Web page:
Problem gambling: a suitable case for social work?

Rogers, Jim (2013) Problem gambling: a suitable case for social work? Practice: Social Work in Action, 25 (1). pp. 41-60. ISSN 0950-3153

Full content URL: http://dx.doi.org/10.1080/09503153.2013.775234

Documents
Problem Gambling- A suitable case for Social Work_.pdf
[img]
[Download]
[img]
Preview
PDF
Problem Gambling- A suitable case for Social Work_.pdf

139kB
Item Type:Article
Item Status:Live Archive

Abstract

Problem gambling attracts little attention from health and social care agencies
in the UK. Prevalence surveys suggest that 0.6% of the population are
problem gamblers and it is suggested that for each of these individuals,
10–17 other people, including children and other family members, are
affected. Problem gambling is linked to many individual and social problems
including: depression, suicide, significant debt, bankruptcy, family conflict,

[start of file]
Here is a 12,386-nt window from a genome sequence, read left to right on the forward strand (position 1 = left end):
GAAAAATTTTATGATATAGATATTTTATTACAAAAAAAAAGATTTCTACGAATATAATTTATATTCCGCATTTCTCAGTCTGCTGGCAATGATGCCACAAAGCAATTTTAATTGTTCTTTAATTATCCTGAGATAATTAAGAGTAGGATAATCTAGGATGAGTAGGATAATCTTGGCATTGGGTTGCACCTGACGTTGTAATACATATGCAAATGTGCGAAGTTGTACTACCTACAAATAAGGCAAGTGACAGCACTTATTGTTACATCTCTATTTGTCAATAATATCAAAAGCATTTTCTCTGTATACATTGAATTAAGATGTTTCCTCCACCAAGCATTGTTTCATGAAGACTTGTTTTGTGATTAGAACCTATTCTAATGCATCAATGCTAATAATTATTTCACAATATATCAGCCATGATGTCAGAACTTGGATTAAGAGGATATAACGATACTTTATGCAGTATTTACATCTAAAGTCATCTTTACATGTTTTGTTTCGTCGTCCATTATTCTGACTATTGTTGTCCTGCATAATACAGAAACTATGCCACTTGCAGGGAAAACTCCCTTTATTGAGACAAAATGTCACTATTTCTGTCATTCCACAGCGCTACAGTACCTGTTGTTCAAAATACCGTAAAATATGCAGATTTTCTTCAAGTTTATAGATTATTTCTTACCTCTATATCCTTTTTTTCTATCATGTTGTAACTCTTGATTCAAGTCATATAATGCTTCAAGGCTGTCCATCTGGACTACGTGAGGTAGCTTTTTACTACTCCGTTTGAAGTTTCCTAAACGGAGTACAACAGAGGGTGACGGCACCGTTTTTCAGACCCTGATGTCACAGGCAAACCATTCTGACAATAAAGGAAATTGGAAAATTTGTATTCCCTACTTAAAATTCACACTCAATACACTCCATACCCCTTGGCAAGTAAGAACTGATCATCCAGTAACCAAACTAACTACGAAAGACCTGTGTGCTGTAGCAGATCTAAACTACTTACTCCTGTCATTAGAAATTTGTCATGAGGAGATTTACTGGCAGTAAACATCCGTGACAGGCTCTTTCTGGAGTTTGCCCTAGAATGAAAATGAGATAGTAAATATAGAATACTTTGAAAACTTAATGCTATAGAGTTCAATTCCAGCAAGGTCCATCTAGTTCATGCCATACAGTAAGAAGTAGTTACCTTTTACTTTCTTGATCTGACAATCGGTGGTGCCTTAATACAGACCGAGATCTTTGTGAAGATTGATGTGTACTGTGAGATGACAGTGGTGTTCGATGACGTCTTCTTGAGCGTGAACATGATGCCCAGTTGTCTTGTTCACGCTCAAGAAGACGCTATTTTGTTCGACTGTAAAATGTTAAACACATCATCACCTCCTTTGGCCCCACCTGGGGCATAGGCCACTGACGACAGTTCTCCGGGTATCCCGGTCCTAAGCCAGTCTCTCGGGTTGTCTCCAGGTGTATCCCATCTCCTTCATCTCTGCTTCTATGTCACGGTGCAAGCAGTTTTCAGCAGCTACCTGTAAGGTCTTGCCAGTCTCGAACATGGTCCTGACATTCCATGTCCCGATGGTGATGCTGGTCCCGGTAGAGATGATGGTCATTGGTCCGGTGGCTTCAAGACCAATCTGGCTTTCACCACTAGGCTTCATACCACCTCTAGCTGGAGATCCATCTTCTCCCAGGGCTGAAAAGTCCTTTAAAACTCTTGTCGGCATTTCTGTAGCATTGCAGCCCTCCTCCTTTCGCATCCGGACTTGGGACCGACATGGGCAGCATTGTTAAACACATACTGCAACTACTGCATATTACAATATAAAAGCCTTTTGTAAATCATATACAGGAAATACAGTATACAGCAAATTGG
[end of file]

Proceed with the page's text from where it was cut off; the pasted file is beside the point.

domestic violence, neglect and maltreatment of children and offending.
This makes the issue central to social work territory. Yet, the training of
social workers in the UK has consistently neglected issues of addictive
behaviour. Whilst some attention has been paid in recent years to substance
abuse issues, there has remained a silence in relation to gambling
problems. Social workers provide more help for problems relating to addictions
than other helping professions. There is good evidence that treatment,
and early intervention for gambling problems, including psycho-social and
public health approaches, can be very effective. This paper argues that
problem gambling should be moved onto the radar of the social work profession,
via inclusion on qualifying and post-qualifying training programmes
and via research and dissemination of good practice via institutions such as
the Social Care Institute for Excellence (SCIE).
Keywords: problem gambling; addictive behaviour; social

Keywords:problem gambling, addictive behaviour, social work practice
Subjects:L Social studies > L500 Social Work
Divisions:College of Social Science > School of Health & Social Care
ID Code:8312
Deposited On:25 Mar 2013 09:15

Repository Staff Only: item control page